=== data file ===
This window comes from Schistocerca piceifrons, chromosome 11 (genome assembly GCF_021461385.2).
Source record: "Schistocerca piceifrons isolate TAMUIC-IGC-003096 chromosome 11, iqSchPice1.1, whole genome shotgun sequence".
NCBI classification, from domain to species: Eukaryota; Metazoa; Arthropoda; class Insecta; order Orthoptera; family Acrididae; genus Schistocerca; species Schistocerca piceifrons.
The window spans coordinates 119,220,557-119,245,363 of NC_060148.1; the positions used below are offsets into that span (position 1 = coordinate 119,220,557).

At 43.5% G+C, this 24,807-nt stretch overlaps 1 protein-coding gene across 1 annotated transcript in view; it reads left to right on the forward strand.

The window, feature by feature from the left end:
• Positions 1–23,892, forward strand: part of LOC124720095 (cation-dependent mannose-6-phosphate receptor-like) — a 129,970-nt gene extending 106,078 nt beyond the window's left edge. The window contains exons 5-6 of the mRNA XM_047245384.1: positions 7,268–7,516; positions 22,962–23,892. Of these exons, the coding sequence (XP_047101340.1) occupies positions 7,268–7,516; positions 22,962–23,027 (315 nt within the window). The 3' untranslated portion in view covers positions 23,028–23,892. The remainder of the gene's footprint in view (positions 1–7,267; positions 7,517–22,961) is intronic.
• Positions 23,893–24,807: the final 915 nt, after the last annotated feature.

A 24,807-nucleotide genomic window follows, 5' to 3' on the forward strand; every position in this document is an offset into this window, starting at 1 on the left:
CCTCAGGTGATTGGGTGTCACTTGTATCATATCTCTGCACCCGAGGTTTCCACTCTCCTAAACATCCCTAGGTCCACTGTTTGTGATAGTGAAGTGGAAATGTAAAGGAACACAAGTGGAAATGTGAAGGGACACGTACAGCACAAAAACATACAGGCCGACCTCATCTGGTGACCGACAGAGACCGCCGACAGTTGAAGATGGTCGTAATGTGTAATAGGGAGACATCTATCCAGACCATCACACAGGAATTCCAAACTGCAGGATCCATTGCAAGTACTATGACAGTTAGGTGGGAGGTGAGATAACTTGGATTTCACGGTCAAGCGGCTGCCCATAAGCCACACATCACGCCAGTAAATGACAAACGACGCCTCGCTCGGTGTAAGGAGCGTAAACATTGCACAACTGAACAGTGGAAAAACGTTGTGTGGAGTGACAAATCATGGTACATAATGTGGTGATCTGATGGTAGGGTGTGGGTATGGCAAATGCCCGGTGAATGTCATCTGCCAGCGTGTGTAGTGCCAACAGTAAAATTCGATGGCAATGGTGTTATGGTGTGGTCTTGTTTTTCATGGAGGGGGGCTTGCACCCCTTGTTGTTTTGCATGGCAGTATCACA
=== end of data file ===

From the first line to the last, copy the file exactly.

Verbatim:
This window comes from Schistocerca piceifrons, chromosome 11 (genome assembly GCF_021461385.2).
Source record: "Schistocerca piceifrons isolate TAMUIC-IGC-003096 chromosome 11, iqSchPice1.1, whole genome shotgun sequence".
NCBI classification, from domain to species: Eukaryota; Metazoa; Arthropoda; class Insecta; order Orthoptera; family Acrididae; genus Schistocerca; species Schistocerca piceifrons.
The window spans coordinates 119,220,557-119,245,363 of NC_060148.1; the positions used below are offsets into that span (position 1 = coordinate 119,220,557).

At 43.5% G+C, this 24,807-nt stretch overlaps 1 protein-coding gene across 1 annotated transcript in view; it reads left to right on the forward strand.

The window, feature by feature from the left end:
• Positions 1–23,892, forward strand: part of LOC124720095 (cation-dependent mannose-6-phosphate receptor-like) — a 129,970-nt gene extending 106,078 nt beyond the window's left edge. The window contains exons 5-6 of the mRNA XM_047245384.1: positions 7,268–7,516; positions 22,962–23,892. Of these exons, the coding sequence (XP_047101340.1) occupies positions 7,268–7,516; positions 22,962–23,027 (315 nt within the window). The 3' untranslated portion in view covers positions 23,028–23,892. The remainder of the gene's footprint in view (positions 1–7,267; positions 7,517–22,961) is intronic.
• Positions 23,893–24,807: the final 915 nt, after the last annotated feature.

A 24,807-nucleotide genomic window follows, 5' to 3' on the forward strand; every position in this document is an offset into this window, starting at 1 on the left:
CCTCAGGTGATTGGGTGTCACTTGTATCATATCTCTGCACCCGAGGTTTCCACTCTCCTAAACATCCCTAGGTCCACTGTTTGTGATAGTGAAGTGGAAATGTAAAGGAACACAAGTGGAAATGTGAAGGGACACGTACAGCACAAAAACATACAGGCCGACCTCATCTGGTGACCGACAGAGACCGCCGACAGTTGAAGATGGTCGTAATGTGTAATAGGGAGACATCTATCCAGACCATCACACAGGAATTCCAAACTGCAGGATCCATTGCAAGTACTATGACAGTTAGGTGGGAGGTGAGATAACTTGGATTTCACGGTCAAGCGGCTGCCCATAAGCCACACATCACGCCAGTAAATGACAAACGACGCCTCGCTCGGTGTAAGGAGCGTAAACATTGCACAACTGAACAGTGGAAAAACGTTGTGTGGAGTGACAAATCATGGTACATAATGTGGTGATCTGATGGTAGGGTGTGGGTATGGCAAATGCCCGGTGAATGTCATCTGCCAGCGTGTGTAGTGCCAACAGTAAAATTCGATGGCAATGGTGTTATGGTGTGGTCTTGTTTTTCATGGAGGGGGGCTTGCACCCCTTGTTGTTTTGCATGGCAGTATCACA